The city is home to as many as 19 museums, so if you are planning on visiting any of them choose which ones you want to focus on, unless you have enough time to see them all. National Museum of Iceland displays objects that provide insight into Icelandic cultural history. It is also the oldest museum in the country. If you travel with kids, museum also has interactive games and dress ups. If you decide to visit it is worth remembering it's closed on Mondays.
Photo: Hofdi House for history enthusiasts a location of Reykjavik Summit, now housing inside American and Russian flags
Before-mentioned unique (and fun) museum is The Icelandic Phallological Musem which is one of the most informative, humorous, and unusual museums in the world. The world famous "Penis Museum" is the only museum in the world to contain a collection of phallic specimen of each mammal found in a single country.
Other museums of interest may be Aurora Museum, Volcano House, Reykjavik City Museum, Pharmacy and Herbal Gardens, as well as many Art Galleries so every visitor is spoilt for choice!
A bit further away from city centre you will find Perlan, a distinctive glass dome resting on five water tanks on the top of a hill, now serves as a museum, café, and restaurant. It offers great views over Reykjavík and is surrounded by a beautiful, small, forested park.
FlyOver Iceland is a recent (summer 2019) addition to Reykjavik attractions which is a simulator flight over stunning and varied Icelandic landscapes experiencing different seasons. I was a bit sceptical at first, but I am happy I did that. I could admire bird view panoramic sights of volcanoes, fields, winter scenery and summer bliss in a short fly over Iceland.
The city is scattered with urban graffiti and sophisticated wall poems which appear on almost every other building in the central area, but there are probably hundreds of pieces scattered all over the city.
The very common sight on the streets of Reykjavik are seemingly abandoned buggies - don't panic! It is a very common practise to leave babies outside napping while mums do shopping or enjoy coffee with friends inside.
Photo: Sun Voyager
What else to plan nearby Reykjavik
Reykjavik is a terrific base to sightsee more of Iceland, and all the below trips are within easy reach from the city, moreover you need a maximum of 1 day per trip:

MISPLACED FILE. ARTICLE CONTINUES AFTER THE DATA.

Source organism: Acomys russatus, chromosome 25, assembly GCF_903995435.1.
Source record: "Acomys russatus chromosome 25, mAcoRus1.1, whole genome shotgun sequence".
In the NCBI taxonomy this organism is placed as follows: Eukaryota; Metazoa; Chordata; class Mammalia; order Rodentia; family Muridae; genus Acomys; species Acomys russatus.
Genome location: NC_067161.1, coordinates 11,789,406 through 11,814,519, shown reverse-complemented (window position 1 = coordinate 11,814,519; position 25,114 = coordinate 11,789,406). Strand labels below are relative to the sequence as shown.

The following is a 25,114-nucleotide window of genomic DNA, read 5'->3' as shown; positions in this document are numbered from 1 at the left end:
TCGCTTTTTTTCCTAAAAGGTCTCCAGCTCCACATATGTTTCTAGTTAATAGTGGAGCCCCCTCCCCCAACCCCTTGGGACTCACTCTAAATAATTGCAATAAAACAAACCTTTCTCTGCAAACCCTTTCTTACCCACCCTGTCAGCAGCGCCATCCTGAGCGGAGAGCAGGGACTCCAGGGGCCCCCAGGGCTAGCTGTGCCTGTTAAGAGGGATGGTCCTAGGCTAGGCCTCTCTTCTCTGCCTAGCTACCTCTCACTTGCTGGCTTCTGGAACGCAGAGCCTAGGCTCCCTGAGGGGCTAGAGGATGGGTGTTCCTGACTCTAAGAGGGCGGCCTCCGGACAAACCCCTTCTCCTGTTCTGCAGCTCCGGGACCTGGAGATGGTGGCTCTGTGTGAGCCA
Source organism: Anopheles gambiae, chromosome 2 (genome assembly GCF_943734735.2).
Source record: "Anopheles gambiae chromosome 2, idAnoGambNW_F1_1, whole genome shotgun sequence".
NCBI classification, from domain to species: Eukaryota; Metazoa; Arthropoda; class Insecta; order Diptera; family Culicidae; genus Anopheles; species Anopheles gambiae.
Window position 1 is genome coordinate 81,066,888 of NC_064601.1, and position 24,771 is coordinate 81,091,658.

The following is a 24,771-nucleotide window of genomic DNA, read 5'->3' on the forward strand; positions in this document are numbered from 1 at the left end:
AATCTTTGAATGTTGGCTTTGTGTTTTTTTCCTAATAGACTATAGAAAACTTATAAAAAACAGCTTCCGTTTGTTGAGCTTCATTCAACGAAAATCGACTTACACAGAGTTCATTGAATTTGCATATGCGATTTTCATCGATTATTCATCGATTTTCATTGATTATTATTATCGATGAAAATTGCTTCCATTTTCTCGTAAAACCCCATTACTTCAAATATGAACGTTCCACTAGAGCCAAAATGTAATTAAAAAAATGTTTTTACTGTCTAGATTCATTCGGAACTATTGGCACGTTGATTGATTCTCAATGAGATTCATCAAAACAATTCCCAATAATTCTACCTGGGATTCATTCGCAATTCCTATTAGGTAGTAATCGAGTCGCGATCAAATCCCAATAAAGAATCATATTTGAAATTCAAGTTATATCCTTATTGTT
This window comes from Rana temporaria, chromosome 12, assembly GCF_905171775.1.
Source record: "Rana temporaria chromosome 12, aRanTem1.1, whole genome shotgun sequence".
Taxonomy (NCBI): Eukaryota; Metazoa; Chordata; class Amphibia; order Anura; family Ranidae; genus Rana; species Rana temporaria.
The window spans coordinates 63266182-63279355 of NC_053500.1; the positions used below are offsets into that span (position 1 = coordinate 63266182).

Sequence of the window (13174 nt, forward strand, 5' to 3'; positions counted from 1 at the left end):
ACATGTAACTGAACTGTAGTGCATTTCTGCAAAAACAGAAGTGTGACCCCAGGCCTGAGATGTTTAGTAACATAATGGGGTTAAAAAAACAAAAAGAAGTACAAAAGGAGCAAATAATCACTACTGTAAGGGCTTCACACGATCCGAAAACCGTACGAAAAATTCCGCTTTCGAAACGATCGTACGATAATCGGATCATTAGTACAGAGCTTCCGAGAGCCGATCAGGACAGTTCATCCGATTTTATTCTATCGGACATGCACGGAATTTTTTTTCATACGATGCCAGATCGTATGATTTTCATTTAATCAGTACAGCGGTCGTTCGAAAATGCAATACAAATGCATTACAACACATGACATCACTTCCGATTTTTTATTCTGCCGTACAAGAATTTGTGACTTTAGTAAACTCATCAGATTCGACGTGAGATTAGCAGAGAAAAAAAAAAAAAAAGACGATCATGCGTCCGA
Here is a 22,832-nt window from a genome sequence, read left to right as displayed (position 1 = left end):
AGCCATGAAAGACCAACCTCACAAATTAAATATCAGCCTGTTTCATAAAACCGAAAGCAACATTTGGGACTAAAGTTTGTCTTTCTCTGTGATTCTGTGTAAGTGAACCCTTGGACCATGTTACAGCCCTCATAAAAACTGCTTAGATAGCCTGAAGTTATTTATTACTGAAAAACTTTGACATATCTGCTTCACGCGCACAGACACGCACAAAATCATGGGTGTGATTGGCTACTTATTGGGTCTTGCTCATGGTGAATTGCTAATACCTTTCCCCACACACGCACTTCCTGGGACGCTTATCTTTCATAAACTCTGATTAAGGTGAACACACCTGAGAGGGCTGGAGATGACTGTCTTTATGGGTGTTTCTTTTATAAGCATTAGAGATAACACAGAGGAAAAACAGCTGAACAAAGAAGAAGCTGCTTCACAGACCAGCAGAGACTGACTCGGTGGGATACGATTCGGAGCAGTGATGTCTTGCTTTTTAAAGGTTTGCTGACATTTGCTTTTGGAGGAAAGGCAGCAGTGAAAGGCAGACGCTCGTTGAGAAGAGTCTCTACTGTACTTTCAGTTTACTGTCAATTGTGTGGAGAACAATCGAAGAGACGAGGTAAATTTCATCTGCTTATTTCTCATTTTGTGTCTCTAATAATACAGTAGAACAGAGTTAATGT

Blue Lagoon (half a day)
Golden Circle (full day)
the Northern Lights (3 hours)
South Coast (full day)
I will write a separate post detailing all the above tours and what I think of them as well as any tips I can share. Initially I did not intend to write such a long post about Reykjavik ☺️
When is the best time to go?
The short and sweet (and best) answer would be: anytime!
I am sure every season has its own benefits. The best time to visit only depends on your own personal interests. As an example, my aim was to see the Northern Lights, so I chose to visit in November as it is said that the best time to see the Aurora come between November and February when the nights are the darkest and longest.
If you would like to hike and camp, take long road trips, or enjoy the the midnight sun, and see Reykjavík at its busiest, summer is said to be the best option. Spring and autumn are the low peak seasons and may be the best for budget travelers and for those who want to get a little bit of every kind of weather and experience.
geothermal swimming pools
Reykjavík is located on the top of several geothermal springs. This is where its name comes from: Reykjavík translates to “smoky bay”. Locals have made their lives more comfortable by soaking in the hot springs and when the city was modernized, they built geothermal swimming pools using the naturally hot water that comes from the ground for free. It is a cheaper alternative to Blue Lagoon if you don't want to spend the hefty amount on the signature spa (from E70 and above - more on prices in my next post) or have no time to travel to Blue Lagoon.
There are 14 swimming pools in Greater Reykjavík. Here are the five that are said to be the best ones:
Photo: a good meal can cost thousands! Iceland ain't cheap
NO DRIVING IN WINTER, if you have never driven before on a slippery roads, or in winter conditions. Additionally, you need to be aware of the wind and its direction as it may just wipe your car off the road - there are special websites devoted to the wind strength and direction.
Eating out in restaurants is quite pricy. It all depends on your budget but if you want to try the fine Icelandic restaurants then expect to pay a lot. However the fish quality is outstanding and once you try the seafood I don't think you will regret your choice.
To illustrate the pricing I paid approximately £20 for fish and chips and a beer which was 3,200 ISK.
Coffee costs approx 560 ISK, beer in a restaurant about 1,200 ISK and set tasting menu in a fancy restaurant 5,600 ISK. For main dish of fish in upmarket restaurant you will pay around 1,600 ISK. I have also eaten in casual places, unfortunately having no record of the bill to share pricing but even when we paid less, the food was still amazing! Reykjavik can easily become foodie capital - watch this space and mind my words!
I also bought two books and paid 2,500 and 2,995 ISK which is outrageous for a book for me and I paid double of what I would have paid back in UK - it was a spur of the moment purchase! Moral of my spontaneous shopping is: do not buy imported goods, buy only Icelandic products (which are still pricey but great quality).
What would I do differently?
I would have planned a visit to National Museum on other day than Monday,
I would have started Hop on and off Bus Tour earlier than last ride,
finally, I would have tried cod head and famous hot dog